This truth is seen all through the Old Testament and the New Testament. In some cases in the Old Testament, worship was accompanied with sacrifice and an altar. In other places, it is the expression of being wonder struck at the glory and greatness of God. Worship in the New Testament is shown clearly in the gospels whenever God’s people beheld His glory. The shepherds and the magi worshiped baby Jesus (Luke 2:20; Matthew 2:11). We read about the words of worship by Mary, the mother of our Lord (Luke 1:46-55). We also read about how Simeon and Hanna worshiped Jesus when they saw Him at the Temple soon after His birth (Luke 2:25-38). From then on, there were scores of instances when people worshiped the Lord Jesus as they beheld His glory, before and after His crucifixion (Matthew 28:9; Luke 24:52; John 20:28). The New Testament admonishes all God’s children to offer sacrifice of praise which is the fruit of their lips (Hebrews13:15). Worship in the New Testament is to offer praises to the One for who He really is and what He has done for our souls (1 Thessalonians 5:16-18; Colossians 3:16-17). It is interesting to see how Jesus taught His disciples in the model prayer to start with worship: “Hallowed Be Your Name” (Matthew 6:9; Luke 11:2). All believers are to submit their bodies as living sacrifices of worship (Romans 12:1-2).
Worship takes different forms, including our words and our songs (Ephesians 5:19-20), our act of falling prostrate before Him and His glory (Matthew 2:11) and submitting all that we are and have to Him (Romans 12:1). It has to be rendered without ceasing (Ephesians 5:20). Thus a believer’s life ought to develop an attitude of worship (Hebrews 13:15). Our worship includes giving to Him all that we have (Hebrews 13:16; Philippians 4:18) in which He will have full freedom to use it all for His glory.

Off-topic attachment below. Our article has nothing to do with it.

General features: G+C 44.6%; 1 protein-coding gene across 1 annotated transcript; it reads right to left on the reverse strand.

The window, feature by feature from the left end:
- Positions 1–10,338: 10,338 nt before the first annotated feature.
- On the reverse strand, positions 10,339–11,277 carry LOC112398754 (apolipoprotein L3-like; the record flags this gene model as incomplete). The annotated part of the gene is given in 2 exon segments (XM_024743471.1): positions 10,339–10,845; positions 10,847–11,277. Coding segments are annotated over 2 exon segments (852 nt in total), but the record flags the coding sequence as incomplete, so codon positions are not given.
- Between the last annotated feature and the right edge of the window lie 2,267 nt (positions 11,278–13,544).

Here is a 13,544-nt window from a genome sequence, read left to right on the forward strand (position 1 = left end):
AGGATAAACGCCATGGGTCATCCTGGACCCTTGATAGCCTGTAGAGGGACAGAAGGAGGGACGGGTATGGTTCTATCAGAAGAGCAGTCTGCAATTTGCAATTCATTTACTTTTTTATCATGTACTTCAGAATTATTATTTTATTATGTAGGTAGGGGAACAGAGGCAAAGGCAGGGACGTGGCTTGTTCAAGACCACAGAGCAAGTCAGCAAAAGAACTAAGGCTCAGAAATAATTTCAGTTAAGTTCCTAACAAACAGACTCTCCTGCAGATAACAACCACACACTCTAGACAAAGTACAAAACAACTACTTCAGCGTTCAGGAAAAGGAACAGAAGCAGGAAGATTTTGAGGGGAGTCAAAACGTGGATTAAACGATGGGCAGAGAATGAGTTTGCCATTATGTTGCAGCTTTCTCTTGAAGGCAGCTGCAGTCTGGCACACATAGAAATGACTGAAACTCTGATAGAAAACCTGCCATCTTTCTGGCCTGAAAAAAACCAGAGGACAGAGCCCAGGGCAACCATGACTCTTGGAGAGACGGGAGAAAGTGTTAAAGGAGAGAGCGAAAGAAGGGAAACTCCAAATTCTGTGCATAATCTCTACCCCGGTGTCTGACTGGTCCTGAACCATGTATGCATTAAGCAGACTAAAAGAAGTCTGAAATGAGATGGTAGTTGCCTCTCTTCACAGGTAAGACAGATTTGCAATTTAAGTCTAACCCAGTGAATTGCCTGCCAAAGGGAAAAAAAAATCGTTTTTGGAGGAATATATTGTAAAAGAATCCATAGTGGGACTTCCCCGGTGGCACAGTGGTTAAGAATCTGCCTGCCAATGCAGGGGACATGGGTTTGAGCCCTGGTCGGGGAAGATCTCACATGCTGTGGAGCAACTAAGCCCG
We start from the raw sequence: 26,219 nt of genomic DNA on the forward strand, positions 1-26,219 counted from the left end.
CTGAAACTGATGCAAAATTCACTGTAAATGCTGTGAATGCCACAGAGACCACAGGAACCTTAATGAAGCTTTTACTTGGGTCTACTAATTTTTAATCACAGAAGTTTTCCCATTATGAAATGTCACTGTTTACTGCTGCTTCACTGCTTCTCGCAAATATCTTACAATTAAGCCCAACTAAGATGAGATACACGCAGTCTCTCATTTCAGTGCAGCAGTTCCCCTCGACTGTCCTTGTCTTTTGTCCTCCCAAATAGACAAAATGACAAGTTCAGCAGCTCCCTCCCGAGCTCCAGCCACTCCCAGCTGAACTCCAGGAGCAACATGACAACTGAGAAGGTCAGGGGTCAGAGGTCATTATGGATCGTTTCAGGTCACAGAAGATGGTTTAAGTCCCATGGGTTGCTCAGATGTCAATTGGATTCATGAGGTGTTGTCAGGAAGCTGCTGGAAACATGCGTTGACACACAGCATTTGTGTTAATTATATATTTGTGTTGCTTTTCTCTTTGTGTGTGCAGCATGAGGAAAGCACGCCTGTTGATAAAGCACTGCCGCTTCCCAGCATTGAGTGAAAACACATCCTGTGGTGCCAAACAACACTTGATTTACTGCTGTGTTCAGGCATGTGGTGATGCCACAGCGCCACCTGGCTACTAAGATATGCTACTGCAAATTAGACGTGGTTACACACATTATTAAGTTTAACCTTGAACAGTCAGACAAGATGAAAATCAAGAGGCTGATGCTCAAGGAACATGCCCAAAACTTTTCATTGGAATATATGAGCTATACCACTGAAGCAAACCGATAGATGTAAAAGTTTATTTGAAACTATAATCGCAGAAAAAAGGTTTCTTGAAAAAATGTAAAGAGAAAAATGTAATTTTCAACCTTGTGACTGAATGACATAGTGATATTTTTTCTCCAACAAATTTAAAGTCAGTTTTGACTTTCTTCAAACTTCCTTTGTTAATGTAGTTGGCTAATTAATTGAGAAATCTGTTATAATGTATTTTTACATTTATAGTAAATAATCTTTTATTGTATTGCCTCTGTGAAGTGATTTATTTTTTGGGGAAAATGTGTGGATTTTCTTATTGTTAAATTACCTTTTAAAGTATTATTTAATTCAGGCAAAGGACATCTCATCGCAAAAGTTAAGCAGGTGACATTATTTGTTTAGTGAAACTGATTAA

In summary, it is important that all God’s children must worship God and live in a spirit and attitude of worship as they are filled with the vision of the risen, glorified Lord. Worship should then become our primary occupation throughout our lives. It will continue to be the greatest occupation in heaven as well (Revelation 4:8-11; 5:8-14). Interestingly we do not see worship in the New Testament linked with the Lord’s Supper which is a time of remembrance.
The Lord’s Supper
The Lord Jesus established what has been known as the Lord’s Supper (1 Corinthians 11:23-30) or Breaking of Bread (Acts of the Apostles 20:7). It has several vital truths embodied in it.